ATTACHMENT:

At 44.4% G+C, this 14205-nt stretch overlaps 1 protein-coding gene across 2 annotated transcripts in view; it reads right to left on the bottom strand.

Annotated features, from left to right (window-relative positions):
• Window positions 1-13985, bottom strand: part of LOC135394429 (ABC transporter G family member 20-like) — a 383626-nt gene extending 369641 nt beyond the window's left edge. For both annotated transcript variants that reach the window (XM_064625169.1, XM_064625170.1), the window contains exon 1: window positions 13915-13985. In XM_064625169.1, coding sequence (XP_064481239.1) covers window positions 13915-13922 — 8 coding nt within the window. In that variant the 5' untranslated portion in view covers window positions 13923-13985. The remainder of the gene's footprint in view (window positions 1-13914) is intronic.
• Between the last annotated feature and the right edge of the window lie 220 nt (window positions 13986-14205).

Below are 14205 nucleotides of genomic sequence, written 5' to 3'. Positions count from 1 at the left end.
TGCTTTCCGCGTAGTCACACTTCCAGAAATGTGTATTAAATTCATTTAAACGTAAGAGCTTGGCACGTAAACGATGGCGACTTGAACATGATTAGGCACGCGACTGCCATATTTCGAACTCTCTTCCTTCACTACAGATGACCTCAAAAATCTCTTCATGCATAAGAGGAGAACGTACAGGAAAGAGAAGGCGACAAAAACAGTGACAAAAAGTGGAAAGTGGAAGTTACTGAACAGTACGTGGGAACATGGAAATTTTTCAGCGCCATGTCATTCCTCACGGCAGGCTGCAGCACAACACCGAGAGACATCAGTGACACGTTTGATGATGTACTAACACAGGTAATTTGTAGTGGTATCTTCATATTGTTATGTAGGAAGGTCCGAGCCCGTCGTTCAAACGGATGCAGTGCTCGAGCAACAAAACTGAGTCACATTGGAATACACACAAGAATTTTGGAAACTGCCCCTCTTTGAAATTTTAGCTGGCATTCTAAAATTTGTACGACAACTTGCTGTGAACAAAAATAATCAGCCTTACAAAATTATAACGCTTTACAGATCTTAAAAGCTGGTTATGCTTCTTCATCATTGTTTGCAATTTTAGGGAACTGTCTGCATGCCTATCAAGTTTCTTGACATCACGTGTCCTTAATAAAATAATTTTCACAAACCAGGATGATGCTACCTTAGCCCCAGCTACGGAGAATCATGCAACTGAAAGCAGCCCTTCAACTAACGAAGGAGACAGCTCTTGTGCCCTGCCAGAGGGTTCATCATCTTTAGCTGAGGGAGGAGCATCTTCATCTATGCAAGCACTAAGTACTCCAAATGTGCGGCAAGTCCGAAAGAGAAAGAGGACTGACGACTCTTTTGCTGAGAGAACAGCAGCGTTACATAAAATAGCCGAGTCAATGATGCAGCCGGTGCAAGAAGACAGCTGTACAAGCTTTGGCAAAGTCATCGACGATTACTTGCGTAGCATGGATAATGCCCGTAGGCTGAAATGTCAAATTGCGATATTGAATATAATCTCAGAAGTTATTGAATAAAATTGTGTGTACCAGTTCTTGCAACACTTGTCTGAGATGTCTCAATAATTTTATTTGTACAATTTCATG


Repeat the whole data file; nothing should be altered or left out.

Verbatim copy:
At 44.4% G+C, this 14205-nt stretch overlaps 1 protein-coding gene across 2 annotated transcripts in view; it reads right to left on the bottom strand.

Annotated features, from left to right (window-relative positions):
• Window positions 1-13985, bottom strand: part of LOC135394429 (ABC transporter G family member 20-like) — a 383626-nt gene extending 369641 nt beyond the window's left edge. For both annotated transcript variants that reach the window (XM_064625169.1, XM_064625170.1), the window contains exon 1: window positions 13915-13985. In XM_064625169.1, coding sequence (XP_064481239.1) covers window positions 13915-13922 — 8 coding nt within the window. In that variant the 5' untranslated portion in view covers window positions 13923-13985. The remainder of the gene's footprint in view (window positions 1-13914) is intronic.
• Between the last annotated feature and the right edge of the window lie 220 nt (window positions 13986-14205).

Below are 14205 nucleotides of genomic sequence, written 5' to 3'. Positions count from 1 at the left end.
TGCTTTCCGCGTAGTCACACTTCCAGAAATGTGTATTAAATTCATTTAAACGTAAGAGCTTGGCACGTAAACGATGGCGACTTGAACATGATTAGGCACGCGACTGCCATATTTCGAACTCTCTTCCTTCACTACAGATGACCTCAAAAATCTCTTCATGCATAAGAGGAGAACGTACAGGAAAGAGAAGGCGACAAAAACAGTGACAAAAAGTGGAAAGTGGAAGTTACTGAACAGTACGTGGGAACATGGAAATTTTTCAGCGCCATGTCATTCCTCACGGCAGGCTGCAGCACAACACCGAGAGACATCAGTGACACGTTTGATGATGTACTAACACAGGTAATTTGTAGTGGTATCTTCATATTGTTATGTAGGAAGGTCCGAGCCCGTCGTTCAAACGGATGCAGTGCTCGAGCAACAAAACTGAGTCACATTGGAATACACACAAGAATTTTGGAAACTGCCCCTCTTTGAAATTTTAGCTGGCATTCTAAAATTTGTACGACAACTTGCTGTGAACAAAAATAATCAGCCTTACAAAATTATAACGCTTTACAGATCTTAAAAGCTGGTTATGCTTCTTCATCATTGTTTGCAATTTTAGGGAACTGTCTGCATGCCTATCAAGTTTCTTGACATCACGTGTCCTTAATAAAATAATTTTCACAAACCAGGATGATGCTACCTTAGCCCCAGCTACGGAGAATCATGCAACTGAAAGCAGCCCTTCAACTAACGAAGGAGACAGCTCTTGTGCCCTGCCAGAGGGTTCATCATCTTTAGCTGAGGGAGGAGCATCTTCATCTATGCAAGCACTAAGTACTCCAAATGTGCGGCAAGTCCGAAAGAGAAAGAGGACTGACGACTCTTTTGCTGAGAGAACAGCAGCGTTACATAAAATAGCCGAGTCAATGATGCAGCCGGTGCAAGAAGACAGCTGTACAAGCTTTGGCAAAGTCATCGACGATTACTTGCGTAGCATGGATAATGCCCGTAGGCTGAAATGTCAAATTGCGATATTGAATATAATCTCAGAAGTTATTGAATAAAATTGTGTGTACCAGTTCTTGCAACACTTGTCTGAGATGTCTCAATAATTTTATTTGTACAATTTCATG